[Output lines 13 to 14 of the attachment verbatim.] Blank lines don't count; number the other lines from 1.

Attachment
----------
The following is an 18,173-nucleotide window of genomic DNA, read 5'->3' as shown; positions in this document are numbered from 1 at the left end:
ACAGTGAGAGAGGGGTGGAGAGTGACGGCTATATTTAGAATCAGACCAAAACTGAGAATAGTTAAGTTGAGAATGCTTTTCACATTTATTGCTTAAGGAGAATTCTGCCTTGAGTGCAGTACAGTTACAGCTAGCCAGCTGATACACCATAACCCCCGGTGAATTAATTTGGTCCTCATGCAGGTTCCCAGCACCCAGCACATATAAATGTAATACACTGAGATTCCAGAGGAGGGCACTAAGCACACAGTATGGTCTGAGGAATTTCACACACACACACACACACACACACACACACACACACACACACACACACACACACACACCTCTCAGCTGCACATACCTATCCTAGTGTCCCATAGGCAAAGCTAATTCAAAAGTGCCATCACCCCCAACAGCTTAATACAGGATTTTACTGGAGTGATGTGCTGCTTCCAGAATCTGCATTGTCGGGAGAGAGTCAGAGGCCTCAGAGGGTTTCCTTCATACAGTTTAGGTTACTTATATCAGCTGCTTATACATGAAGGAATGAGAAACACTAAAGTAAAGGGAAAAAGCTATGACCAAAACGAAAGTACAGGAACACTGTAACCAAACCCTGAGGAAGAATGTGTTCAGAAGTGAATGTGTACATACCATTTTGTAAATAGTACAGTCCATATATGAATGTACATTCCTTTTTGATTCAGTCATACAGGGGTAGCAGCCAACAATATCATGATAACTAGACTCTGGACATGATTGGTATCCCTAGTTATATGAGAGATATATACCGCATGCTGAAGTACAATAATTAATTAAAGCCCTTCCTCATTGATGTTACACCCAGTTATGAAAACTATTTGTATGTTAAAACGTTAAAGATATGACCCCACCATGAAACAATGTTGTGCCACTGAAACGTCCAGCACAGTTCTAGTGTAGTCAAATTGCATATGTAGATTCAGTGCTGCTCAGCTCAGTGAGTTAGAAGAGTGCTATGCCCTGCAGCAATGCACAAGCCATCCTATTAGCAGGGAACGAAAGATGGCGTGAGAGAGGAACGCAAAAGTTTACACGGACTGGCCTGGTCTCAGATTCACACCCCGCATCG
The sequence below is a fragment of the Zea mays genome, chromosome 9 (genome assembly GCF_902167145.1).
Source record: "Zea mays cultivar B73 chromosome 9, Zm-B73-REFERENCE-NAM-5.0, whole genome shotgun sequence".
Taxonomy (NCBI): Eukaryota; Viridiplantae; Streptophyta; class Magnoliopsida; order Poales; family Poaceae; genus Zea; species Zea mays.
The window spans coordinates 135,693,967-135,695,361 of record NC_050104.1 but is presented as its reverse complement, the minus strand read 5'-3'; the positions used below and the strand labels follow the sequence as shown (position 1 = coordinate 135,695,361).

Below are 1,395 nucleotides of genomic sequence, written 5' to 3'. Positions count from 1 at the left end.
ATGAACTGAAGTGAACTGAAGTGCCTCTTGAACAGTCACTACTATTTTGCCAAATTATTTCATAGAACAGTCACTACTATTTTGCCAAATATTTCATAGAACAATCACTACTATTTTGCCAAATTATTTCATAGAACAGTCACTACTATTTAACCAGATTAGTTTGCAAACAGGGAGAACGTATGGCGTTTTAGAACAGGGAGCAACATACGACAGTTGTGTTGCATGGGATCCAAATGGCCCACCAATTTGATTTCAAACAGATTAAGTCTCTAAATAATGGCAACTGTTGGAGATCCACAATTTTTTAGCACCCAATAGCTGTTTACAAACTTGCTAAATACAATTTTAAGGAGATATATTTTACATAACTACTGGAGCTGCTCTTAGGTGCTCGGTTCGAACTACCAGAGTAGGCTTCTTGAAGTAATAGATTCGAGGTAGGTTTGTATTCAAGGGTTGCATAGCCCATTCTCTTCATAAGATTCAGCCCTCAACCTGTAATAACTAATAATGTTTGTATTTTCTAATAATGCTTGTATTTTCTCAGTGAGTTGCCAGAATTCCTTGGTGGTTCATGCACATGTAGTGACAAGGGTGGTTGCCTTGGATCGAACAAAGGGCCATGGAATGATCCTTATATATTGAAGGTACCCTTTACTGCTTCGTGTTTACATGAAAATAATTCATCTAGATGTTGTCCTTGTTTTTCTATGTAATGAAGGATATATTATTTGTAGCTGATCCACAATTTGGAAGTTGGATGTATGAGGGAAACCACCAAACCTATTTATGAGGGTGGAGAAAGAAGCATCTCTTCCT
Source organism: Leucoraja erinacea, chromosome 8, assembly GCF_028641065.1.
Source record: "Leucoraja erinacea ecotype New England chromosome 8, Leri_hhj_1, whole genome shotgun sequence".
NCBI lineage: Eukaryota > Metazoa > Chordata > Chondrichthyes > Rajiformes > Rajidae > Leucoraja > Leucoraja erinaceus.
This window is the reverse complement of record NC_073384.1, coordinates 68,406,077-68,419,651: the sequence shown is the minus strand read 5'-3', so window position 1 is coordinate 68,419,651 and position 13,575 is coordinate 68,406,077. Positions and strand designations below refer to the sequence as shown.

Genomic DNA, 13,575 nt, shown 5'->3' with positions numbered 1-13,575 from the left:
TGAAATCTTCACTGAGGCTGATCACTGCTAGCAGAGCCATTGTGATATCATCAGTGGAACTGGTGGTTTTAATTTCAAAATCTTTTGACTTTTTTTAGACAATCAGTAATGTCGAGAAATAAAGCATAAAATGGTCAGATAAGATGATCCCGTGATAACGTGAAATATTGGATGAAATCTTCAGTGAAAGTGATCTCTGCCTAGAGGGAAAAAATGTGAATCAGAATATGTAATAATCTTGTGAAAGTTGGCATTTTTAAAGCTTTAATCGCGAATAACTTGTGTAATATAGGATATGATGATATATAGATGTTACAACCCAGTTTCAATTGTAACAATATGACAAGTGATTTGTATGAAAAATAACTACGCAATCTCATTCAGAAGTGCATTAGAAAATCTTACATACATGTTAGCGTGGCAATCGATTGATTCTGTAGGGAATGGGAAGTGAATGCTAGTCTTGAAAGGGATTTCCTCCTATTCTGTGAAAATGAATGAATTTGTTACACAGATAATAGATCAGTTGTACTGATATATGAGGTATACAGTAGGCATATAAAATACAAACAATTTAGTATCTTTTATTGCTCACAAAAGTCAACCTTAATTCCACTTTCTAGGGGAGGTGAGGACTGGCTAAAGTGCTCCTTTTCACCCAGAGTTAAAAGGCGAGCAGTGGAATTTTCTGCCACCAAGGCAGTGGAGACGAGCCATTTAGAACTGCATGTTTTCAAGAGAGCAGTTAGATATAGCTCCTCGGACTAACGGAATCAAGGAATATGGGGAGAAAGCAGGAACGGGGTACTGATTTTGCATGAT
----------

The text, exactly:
Genomic DNA, 13,575 nt, shown 5'->3' with positions numbered 1-13,575 from the left:
TGAAATCTTCACTGAGGCTGATCACTGCTAGCAGAGCCATTGTGATATCATCAGTGGAACTGGTGGTTTTAATTTCAAAATCTTTTGACTTTTTTTAGACAATCAGTAATGTCGAGAAATAAAGCATAAAATGGTCAGATAAGATGATCCCGTGATAACGTGAAATATTGGATGAAATCTTCAGTGAAAGTGATCTCTGCCTAGAGGGAAAAAATGTGAATCAGAATATGTAATAATCTTGTGAAAGTTGGCATTTTTAAAGCTTTAATCGCGAATAACTTGTGTAATATAGGATATGATGATATATAGATGTTACAACCCAGTTTCAATTGTAACAATATGACAAGTGATTTGTATGAAAAATAACTACGCAATCTCATTCAGAAGTGCATTAGAAAATCTTACATACATGTTAGCGTGGCAATCGATTGATTCTGTAGGGAATGGGAAGTGAATGCTAGTCTTGAAAGGGATTTCCTCCTATTCTGTGAAAATGAATGAATTTGTTACACAGATAATAGATCAGTTGTACTGATATATGAGGTATACAGTAGGCATATAAAATACAAACAATTTAGTATCTTTTATTGCTCACAAAAGTCAACCTTAATTCCACTTTCTAGGGGAGGTGAGGACTGGCTAAAGTGCTCCTTTTCACCCAGAGTTAAAAGGCGAGCAGTGGAATTTTCTGCCACCAAGGCAGTGGAGACGAGCCATTTAGAACTGCATGTTTTCAAGAGAGCAGTTAGATATAGCTCCTCGGACTAACGGAATCAAGGAATATGGGGAGAAAGCAGGAACGGGGTACTGATTTTGCATGAT